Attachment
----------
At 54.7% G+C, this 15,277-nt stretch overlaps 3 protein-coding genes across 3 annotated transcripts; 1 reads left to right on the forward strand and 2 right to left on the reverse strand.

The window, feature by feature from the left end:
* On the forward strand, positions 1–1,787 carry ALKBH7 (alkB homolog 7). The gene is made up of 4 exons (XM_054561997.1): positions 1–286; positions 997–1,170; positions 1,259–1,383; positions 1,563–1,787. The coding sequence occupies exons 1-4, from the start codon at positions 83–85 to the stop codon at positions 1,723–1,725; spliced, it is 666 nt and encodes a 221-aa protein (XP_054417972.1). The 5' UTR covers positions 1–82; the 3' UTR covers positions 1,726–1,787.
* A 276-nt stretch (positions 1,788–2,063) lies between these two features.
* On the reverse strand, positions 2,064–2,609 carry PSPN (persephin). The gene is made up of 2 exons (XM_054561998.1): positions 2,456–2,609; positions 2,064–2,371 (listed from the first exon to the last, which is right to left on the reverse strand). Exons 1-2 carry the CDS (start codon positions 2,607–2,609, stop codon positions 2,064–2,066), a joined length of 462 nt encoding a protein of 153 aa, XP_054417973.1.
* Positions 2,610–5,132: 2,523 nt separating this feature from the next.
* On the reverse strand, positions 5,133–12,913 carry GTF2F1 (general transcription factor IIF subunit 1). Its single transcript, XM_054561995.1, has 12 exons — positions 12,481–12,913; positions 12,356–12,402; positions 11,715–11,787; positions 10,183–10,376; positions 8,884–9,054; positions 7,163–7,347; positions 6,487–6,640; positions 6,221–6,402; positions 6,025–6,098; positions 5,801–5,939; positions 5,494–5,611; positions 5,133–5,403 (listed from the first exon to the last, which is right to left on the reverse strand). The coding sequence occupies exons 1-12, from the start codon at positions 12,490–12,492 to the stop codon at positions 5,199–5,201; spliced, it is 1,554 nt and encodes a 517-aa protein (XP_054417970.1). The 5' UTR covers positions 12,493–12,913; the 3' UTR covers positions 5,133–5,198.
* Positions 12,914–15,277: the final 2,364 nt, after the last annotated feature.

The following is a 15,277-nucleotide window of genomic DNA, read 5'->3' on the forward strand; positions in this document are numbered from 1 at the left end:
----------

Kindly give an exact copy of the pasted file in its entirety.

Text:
At 54.7% G+C, this 15,277-nt stretch overlaps 3 protein-coding genes across 3 annotated transcripts; 1 reads left to right on the forward strand and 2 right to left on the reverse strand.

The window, feature by feature from the left end:
* On the forward strand, positions 1–1,787 carry ALKBH7 (alkB homolog 7). The gene is made up of 4 exons (XM_054561997.1): positions 1–286; positions 997–1,170; positions 1,259–1,383; positions 1,563–1,787. The coding sequence occupies exons 1-4, from the start codon at positions 83–85 to the stop codon at positions 1,723–1,725; spliced, it is 666 nt and encodes a 221-aa protein (XP_054417972.1). The 5' UTR covers positions 1–82; the 3' UTR covers positions 1,726–1,787.
* A 276-nt stretch (positions 1,788–2,063) lies between these two features.
* On the reverse strand, positions 2,064–2,609 carry PSPN (persephin). The gene is made up of 2 exons (XM_054561998.1): positions 2,456–2,609; positions 2,064–2,371 (listed from the first exon to the last, which is right to left on the reverse strand). Exons 1-2 carry the CDS (start codon positions 2,607–2,609, stop codon positions 2,064–2,066), a joined length of 462 nt encoding a protein of 153 aa, XP_054417973.1.
* Positions 2,610–5,132: 2,523 nt separating this feature from the next.
* On the reverse strand, positions 5,133–12,913 carry GTF2F1 (general transcription factor IIF subunit 1). Its single transcript, XM_054561995.1, has 12 exons — positions 12,481–12,913; positions 12,356–12,402; positions 11,715–11,787; positions 10,183–10,376; positions 8,884–9,054; positions 7,163–7,347; positions 6,487–6,640; positions 6,221–6,402; positions 6,025–6,098; positions 5,801–5,939; positions 5,494–5,611; positions 5,133–5,403 (listed from the first exon to the last, which is right to left on the reverse strand). The coding sequence occupies exons 1-12, from the start codon at positions 12,490–12,492 to the stop codon at positions 5,199–5,201; spliced, it is 1,554 nt and encodes a 517-aa protein (XP_054417970.1). The 5' UTR covers positions 12,493–12,913; the 3' UTR covers positions 5,133–5,198.
* Positions 12,914–15,277: the final 2,364 nt, after the last annotated feature.

The following is a 15,277-nucleotide window of genomic DNA, read 5'->3' on the forward strand; positions in this document are numbered from 1 at the left end: